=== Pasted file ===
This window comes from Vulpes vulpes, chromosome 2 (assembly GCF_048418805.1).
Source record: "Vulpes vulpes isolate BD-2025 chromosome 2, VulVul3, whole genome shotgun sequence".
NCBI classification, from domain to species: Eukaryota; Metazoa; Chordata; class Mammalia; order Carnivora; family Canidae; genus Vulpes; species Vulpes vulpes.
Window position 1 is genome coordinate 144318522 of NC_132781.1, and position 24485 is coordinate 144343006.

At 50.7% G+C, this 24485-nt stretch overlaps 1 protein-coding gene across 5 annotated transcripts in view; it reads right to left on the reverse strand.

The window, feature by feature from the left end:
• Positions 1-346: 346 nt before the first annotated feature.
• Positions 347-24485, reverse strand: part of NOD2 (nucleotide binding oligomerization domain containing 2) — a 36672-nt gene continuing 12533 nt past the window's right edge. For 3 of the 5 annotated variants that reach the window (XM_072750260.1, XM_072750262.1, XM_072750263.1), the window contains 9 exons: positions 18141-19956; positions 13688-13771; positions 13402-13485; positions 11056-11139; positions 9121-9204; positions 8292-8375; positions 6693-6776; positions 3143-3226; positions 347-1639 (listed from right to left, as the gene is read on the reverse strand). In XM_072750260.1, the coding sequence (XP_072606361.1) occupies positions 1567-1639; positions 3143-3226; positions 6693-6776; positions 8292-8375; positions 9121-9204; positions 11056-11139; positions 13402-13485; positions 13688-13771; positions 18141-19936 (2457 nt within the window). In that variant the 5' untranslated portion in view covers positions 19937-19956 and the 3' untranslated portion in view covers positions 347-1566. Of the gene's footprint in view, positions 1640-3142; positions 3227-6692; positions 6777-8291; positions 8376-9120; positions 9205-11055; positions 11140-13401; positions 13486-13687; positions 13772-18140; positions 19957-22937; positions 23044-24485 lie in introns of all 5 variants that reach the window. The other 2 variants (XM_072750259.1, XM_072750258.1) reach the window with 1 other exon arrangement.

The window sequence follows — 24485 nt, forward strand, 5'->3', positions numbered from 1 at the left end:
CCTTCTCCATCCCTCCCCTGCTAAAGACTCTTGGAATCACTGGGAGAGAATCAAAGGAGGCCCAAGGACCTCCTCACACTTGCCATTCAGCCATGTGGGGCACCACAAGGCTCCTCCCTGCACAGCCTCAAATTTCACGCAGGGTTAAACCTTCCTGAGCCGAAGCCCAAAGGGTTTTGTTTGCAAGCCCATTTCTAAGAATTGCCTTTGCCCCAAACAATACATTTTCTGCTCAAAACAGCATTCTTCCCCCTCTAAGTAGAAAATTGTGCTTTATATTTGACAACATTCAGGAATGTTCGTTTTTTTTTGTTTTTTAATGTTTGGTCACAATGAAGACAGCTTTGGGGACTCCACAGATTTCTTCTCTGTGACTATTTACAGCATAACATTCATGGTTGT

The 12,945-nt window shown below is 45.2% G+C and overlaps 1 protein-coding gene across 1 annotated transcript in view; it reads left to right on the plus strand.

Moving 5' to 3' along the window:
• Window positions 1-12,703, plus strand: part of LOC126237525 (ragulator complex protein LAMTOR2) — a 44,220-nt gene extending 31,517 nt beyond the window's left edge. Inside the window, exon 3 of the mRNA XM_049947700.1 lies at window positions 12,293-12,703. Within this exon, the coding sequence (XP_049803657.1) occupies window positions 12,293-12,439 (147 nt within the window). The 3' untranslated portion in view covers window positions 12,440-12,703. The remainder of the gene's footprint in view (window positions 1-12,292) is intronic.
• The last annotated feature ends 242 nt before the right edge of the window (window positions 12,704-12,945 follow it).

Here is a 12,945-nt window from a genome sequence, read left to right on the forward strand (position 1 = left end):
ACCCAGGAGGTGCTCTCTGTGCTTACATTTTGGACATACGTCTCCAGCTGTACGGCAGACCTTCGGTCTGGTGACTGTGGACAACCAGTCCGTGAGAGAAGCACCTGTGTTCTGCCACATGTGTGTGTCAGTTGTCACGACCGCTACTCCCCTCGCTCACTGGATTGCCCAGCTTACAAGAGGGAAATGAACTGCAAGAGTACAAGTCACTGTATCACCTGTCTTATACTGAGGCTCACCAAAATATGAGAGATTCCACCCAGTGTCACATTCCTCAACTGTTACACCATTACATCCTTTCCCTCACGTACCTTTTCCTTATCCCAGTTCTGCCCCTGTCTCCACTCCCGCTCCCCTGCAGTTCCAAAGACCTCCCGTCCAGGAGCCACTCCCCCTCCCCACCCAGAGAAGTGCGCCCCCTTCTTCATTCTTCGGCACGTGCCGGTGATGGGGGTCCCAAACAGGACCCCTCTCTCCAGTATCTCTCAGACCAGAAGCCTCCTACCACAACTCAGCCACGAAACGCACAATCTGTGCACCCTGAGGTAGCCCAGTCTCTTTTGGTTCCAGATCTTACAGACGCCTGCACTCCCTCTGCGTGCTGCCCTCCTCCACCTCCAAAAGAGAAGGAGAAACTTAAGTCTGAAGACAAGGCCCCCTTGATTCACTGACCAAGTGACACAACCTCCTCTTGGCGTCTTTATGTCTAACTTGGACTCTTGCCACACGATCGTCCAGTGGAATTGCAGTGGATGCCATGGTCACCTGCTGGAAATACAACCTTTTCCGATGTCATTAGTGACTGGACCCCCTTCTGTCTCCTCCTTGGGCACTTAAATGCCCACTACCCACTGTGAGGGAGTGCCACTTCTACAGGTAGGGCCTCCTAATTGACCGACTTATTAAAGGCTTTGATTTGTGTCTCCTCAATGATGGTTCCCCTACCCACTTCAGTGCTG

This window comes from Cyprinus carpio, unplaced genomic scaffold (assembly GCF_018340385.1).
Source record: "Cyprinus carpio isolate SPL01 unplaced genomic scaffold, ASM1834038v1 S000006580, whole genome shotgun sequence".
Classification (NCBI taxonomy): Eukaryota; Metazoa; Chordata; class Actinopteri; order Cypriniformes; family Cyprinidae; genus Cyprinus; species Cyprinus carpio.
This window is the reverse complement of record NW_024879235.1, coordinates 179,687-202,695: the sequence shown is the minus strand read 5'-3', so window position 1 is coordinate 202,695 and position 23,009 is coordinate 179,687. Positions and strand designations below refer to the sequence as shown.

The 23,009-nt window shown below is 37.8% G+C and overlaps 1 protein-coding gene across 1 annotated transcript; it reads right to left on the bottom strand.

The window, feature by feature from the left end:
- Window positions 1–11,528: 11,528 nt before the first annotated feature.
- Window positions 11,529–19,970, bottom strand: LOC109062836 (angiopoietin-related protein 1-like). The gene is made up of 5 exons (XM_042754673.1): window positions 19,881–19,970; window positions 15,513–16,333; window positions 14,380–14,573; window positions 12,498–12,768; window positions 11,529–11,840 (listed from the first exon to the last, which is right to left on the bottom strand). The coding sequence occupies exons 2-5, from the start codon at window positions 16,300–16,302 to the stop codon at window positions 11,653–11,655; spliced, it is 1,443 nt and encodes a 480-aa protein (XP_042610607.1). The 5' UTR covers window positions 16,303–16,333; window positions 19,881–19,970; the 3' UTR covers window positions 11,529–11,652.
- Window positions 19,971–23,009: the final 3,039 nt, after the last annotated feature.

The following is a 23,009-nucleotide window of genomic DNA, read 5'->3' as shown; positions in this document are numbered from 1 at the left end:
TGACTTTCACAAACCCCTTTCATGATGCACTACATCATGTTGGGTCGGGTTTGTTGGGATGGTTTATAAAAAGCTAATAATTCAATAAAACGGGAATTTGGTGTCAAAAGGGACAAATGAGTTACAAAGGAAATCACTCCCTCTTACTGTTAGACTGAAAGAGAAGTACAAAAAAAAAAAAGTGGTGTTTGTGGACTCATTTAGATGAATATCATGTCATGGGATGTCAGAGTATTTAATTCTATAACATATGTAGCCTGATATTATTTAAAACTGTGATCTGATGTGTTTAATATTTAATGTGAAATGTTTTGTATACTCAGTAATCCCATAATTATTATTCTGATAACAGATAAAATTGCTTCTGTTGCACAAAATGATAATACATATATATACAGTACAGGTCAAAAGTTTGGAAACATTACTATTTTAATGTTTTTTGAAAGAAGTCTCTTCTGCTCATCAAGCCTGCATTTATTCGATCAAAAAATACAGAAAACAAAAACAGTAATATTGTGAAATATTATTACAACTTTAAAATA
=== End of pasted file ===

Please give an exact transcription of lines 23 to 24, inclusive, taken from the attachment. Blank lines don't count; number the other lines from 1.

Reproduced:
- Window positions 1–11,528: 11,528 nt before the first annotated feature.
- Window positions 11,529–19,970, bottom strand: LOC109062836 (angiopoietin-related protein 1-like). The gene is made up of 5 exons (XM_042754673.1): window positions 19,881–19,970; window positions 15,513–16,333; window positions 14,380–14,573; window positions 12,498–12,768; window positions 11,529–11,840 (listed from the first exon to the last, which is right to left on the bottom strand). The coding sequence occupies exons 2-5, from the start codon at window positions 16,300–16,302 to the stop codon at window positions 11,653–11,655; spliced, it is 1,443 nt and encodes a 480-aa protein (XP_042610607.1). The 5' UTR covers window positions 16,303–16,333; window positions 19,881–19,970; the 3' UTR covers window positions 11,529–11,652.